Posted on January 5th, 2011 by Rabbi
A Jewish innkeeper earned his living managing a small inn that stood on the crossroads leading to the big city. Every so often, a lone traveler or caravan would lodge at the inn; there they would eat to the heart’s content, rest from the long journey, and then continue on their way.
On one occasion, the Jewish innkeeper was falsely accused of committing a terrible crime against the state. While he was waiting for his trial, he was informed by reliable sources that if he were found guilty, he would spend the rest of his life in prison.
His loved ones advised him to travel to the capital where the king lived. There he would try his best to gain an audience with the king and present his case before him. The innkeeper’s friends reassured him, “The king is a man of truth and will certainly see that justice is served.
“But who will permit me to even approach the palace to begin with?” asked the innkeeper. “Why, the king’s guards have the palace surrounded.”
“You must try, nonetheless,” answered his friends.
The king had a habit every so often of putting on simple farmer’s clothing and travel around his kingdom seeing and listening carefully. In this way, he would get a sense of the mood and would know what the people were thinking.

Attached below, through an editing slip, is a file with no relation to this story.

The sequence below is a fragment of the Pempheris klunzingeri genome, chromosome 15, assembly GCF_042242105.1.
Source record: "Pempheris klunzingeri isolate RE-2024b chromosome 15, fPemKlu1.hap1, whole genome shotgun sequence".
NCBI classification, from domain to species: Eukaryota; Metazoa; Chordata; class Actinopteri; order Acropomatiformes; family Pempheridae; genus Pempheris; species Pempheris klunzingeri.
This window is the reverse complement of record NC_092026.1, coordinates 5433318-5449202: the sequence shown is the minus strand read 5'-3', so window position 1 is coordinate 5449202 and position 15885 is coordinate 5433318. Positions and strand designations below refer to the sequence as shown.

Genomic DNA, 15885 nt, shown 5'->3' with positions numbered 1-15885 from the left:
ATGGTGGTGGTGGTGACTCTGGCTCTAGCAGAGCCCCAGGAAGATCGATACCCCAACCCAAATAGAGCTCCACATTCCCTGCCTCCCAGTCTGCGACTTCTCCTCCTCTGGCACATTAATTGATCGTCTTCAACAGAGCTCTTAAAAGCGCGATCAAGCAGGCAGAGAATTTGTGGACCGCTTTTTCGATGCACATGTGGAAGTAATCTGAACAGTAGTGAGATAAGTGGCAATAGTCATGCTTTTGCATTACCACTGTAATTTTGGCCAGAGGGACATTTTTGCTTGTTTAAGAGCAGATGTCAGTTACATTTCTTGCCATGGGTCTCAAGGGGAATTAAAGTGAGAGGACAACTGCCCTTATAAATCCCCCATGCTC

On one such occasion, the king arrived at the inn managed by the Jewish innkeeper. There he received food and drink and slept on the floor like an ordinary person.
Sometime later, the innkeeper was told who his guest had been. Upon hearing that the king had stayed in his inn, the innkeeper took his head in his hands and cried, “Woe is me! The king was in my house, and I could have begged him to save my life…”
Every person can draw close to the Holy One Blessed, be He, the King above all kings, in this world, for here He is always within reach. One must seize the moment and draw as close to the Holy One Blessed, be He as he possibly can, for he will not have the opportunity to do so in the World to Come.